The traditional greeting Jews extend to one another during
this holiday is hag orim same'ach. Happy Feast of Lights! Happy Hanukkah!
This is the Jewish year
5775, which is the year 2015 to most of the world.
Hanukkah begins on the 25 of Kislev, which begins Tuesday Evening, December
16th, 2014. We will have a special service at the
synagogue on the Fifth Night of Hanukkah, Saturday,
December 20th, 2014 at 6:00 pm. Everyone is welcome to attend.
Our service will be held at the Baymont Inn in Maryland Farms, Brentwood. It is
behind the Publix on Old Hickory Boulevard.
We will have some refreshments
Hanukkah is a Jewish festival that occurs in December (on the 25th day
of the Hebrew month Kislev), Hanukkah, also spelled Chanukah, marks the rededication of
the Temple of Jerusalem after its recapture from the Syrian Greeks c.165 BC. A legend of a
miracle is recorded in the Talmud--the burning of a day's supply of pure olive oil for
eight days, until fresh jars of clean oil could be brought into the temple--accounts for
the eight days during which candles are kindled during Chanukah. The eight-branched
menorah, candelabrum has become a symbol of the holiday. The Book of Second Maccabees, one
of the earliest sources on the origins of Hanukkah, connects the eight days of the
festival with the eight-day observance of Sukkot, the feast of Tabernacles. According to
the text, the first Hanukkah in 164 B.C.E. was celebrated as a delayed Sukkot, since the
Maccabees had been unable to observe the holiday properly while they were fighting in the
hills. That first Hanukkah observance featured wands wreathed with leaves branches and
palm leaves also known as the lulav.
Hanukkah commemorates the restoration of the
The Maccabees were a family of village priests from
Jerusalem who, in 168 BC, instigated an uprising to defend Judaism against both the
SELEUCIDS, the Hellenistic rulers of Syria-Palestine, and Jews who had become Greek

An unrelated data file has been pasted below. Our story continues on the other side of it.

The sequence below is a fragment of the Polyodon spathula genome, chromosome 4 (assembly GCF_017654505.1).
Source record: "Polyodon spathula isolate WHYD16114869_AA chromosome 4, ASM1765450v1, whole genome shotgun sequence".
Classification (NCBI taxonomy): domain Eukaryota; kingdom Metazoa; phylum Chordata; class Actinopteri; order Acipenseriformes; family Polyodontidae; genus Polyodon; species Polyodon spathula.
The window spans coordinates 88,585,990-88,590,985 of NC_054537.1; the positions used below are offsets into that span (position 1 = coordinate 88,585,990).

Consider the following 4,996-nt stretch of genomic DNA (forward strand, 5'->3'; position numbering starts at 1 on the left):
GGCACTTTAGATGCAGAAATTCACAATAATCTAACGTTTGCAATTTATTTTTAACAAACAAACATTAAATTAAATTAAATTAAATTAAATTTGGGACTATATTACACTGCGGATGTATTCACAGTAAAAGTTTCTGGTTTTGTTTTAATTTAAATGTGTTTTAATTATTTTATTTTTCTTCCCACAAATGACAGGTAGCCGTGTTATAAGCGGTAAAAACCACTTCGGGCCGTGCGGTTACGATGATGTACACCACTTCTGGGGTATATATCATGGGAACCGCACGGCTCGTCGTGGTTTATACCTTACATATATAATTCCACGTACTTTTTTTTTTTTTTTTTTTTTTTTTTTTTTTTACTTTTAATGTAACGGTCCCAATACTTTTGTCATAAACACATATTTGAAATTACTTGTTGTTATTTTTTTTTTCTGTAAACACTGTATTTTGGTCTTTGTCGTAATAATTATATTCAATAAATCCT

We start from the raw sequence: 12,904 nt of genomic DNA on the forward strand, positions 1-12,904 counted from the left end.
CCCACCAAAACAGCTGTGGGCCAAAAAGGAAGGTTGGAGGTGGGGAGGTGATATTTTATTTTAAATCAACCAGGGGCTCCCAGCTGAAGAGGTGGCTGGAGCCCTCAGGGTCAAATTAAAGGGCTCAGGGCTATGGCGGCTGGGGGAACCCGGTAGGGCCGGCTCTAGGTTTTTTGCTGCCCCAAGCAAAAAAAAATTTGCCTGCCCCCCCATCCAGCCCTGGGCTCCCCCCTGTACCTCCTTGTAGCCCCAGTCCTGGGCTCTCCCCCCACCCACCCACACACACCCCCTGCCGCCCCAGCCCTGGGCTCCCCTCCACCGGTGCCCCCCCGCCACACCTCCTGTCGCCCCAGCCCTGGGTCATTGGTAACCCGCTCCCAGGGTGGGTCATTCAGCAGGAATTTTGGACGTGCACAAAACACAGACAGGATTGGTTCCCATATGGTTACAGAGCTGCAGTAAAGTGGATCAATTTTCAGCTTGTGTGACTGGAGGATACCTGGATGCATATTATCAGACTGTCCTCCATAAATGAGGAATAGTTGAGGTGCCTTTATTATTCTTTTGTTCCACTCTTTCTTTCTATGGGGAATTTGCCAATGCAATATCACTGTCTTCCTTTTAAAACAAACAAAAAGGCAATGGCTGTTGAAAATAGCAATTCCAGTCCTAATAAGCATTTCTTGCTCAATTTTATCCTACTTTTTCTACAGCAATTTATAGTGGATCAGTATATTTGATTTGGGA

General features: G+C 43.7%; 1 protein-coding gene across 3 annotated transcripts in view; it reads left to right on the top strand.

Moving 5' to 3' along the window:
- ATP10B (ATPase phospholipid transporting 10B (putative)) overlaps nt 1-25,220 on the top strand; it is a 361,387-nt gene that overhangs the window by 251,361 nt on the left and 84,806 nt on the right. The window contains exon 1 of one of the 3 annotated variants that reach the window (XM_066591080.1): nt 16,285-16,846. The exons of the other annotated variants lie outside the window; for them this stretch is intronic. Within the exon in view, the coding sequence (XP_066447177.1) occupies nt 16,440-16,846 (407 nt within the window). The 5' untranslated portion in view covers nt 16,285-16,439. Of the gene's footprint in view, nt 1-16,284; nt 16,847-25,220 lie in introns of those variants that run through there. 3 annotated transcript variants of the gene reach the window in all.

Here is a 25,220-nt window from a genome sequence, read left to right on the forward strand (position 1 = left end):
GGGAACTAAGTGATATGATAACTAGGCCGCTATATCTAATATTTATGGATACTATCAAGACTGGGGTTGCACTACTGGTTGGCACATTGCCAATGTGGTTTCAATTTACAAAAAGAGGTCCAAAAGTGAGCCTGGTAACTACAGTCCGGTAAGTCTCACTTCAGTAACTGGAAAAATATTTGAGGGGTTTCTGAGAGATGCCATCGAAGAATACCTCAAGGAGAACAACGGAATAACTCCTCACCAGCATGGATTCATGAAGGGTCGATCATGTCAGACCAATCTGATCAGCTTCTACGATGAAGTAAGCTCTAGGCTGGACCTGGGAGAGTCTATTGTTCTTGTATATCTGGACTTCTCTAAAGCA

assimilationists or Hellenists.
Maccabee - MA-KAH-BEE - it means MALLET or HAMMER and refers to the
hammer-like blows that Judah levied against the Syrian forces in his march to victory.
When read: MAC-BEE - it means EXTINGUISHED or VANQUISHED. It was also an acrostic for the
first letters of the verse in Exodus 15:11, which read: MI CHAMOCHA BAELIM ADONAI - WHO IS
LIKE UNTO THEE, O LORD, AMONG THE GODS. Thus, the name is derived from the epithet
Maccabeus ("hammer" or "extinguisher") bestowed on the most famous
member of the family, Judas (d. 161 BC).
The uprising began when the aged Mattathias--father of Judas and
great-great-grandson of Hasmon (hence the name Hasmoneans also applied to the
family)--killed an apostate Jew who was about to offer sacrifice to Zeus on an altar set
up by the Seleucid King ANTIOCHUS IV EPIPHANES in the Temple precincts at Jerusalem.
Mattathias's five sons carried on the uprising, three of them successively in leadership
roles: Judas, Jonathan (d. 143), and Simon (d. 135). I could not locate the information
about the two other sons, so we will call them Levi and Larry for now.
The MACCABEES, leaders of the Jews who fought against the Syrian
Greeks, instituted Chanukah. The Maccabees took over as the priests of the Temple and as
the rulers of the Jewish State that they founded. Songs and stories associated with the
holiday therefore refer to the Maccabees, particularly to Judas Maccabee, and to their
victory: "the weak over the strong, the few over the many, and those who fear Thy
Name over those who desecrate it." Chanukah is also called the Festival of Lights,
the Feast of Dedication, or the Feast of Maccabees. The New Testament speaks of Hanukkah.
It says in the book of John, Chapter 10 verse 22-28; "At that time the Feast of
Hanukkah (Dedication) took place at Jerusalem; it was winter, and Yeshua (the Hebrew name
of Jesus) was walking in the temple in the portico of Solomon. The Jews (Jewish Leaders)
therefore gathered around Him, and were saying to Him, "How long will you keep us in
suspense? If you are the Messiah, tell us plainly."
The procedure of illuminating Hanukkah lights: The Shamash (Servant
Messiah) candle has its own special place. Start placing the others at the far right. Add
one candle for each of the eight nights and place right to left for adding candles, left
to right for lighting candles.
The center, highest light (which is sometimes found on the side of the
menorah) is the "shamash." This candle represents the Messiah the Light of the
World. Since one is not supposed to use the lights of the menorah for personal
benefit, the shamash (lit. "helpers or servant") is used every day to light the
Throughout the 8 days of Chanukah, the candles are placed in the
Menorah from right to left, but are lit from left to right.
On the first night, place to the far right, and then place the servant
candle in its special place (usually stands higher than the others). Light the
Servant candle then light and use the flame of the servant candle to light the first